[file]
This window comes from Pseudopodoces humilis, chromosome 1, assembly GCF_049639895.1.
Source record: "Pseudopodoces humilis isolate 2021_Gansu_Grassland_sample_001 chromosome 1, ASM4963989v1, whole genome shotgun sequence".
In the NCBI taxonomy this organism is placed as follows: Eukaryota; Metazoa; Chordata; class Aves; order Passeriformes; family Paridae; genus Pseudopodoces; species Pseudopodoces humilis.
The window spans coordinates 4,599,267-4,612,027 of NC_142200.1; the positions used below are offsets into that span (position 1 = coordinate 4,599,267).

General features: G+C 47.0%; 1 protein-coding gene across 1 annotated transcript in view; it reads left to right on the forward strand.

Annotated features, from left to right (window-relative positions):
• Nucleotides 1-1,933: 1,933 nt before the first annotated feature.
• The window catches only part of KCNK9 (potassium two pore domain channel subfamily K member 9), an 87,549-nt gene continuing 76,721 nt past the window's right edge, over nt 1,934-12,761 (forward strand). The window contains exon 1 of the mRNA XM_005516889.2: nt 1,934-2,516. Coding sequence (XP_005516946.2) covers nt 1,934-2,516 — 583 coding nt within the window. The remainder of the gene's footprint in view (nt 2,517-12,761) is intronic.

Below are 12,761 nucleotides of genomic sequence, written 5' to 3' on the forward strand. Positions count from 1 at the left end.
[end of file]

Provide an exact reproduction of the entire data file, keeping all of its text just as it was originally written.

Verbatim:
This window comes from Pseudopodoces humilis, chromosome 1, assembly GCF_049639895.1.
Source record: "Pseudopodoces humilis isolate 2021_Gansu_Grassland_sample_001 chromosome 1, ASM4963989v1, whole genome shotgun sequence".
In the NCBI taxonomy this organism is placed as follows: Eukaryota; Metazoa; Chordata; class Aves; order Passeriformes; family Paridae; genus Pseudopodoces; species Pseudopodoces humilis.
The window spans coordinates 4,599,267-4,612,027 of NC_142200.1; the positions used below are offsets into that span (position 1 = coordinate 4,599,267).

General features: G+C 47.0%; 1 protein-coding gene across 1 annotated transcript in view; it reads left to right on the forward strand.

Annotated features, from left to right (window-relative positions):
• Nucleotides 1-1,933: 1,933 nt before the first annotated feature.
• The window catches only part of KCNK9 (potassium two pore domain channel subfamily K member 9), an 87,549-nt gene continuing 76,721 nt past the window's right edge, over nt 1,934-12,761 (forward strand). The window contains exon 1 of the mRNA XM_005516889.2: nt 1,934-2,516. Coding sequence (XP_005516946.2) covers nt 1,934-2,516 — 583 coding nt within the window. The remainder of the gene's footprint in view (nt 2,517-12,761) is intronic.

Below are 12,761 nucleotides of genomic sequence, written 5' to 3' on the forward strand. Positions count from 1 at the left end.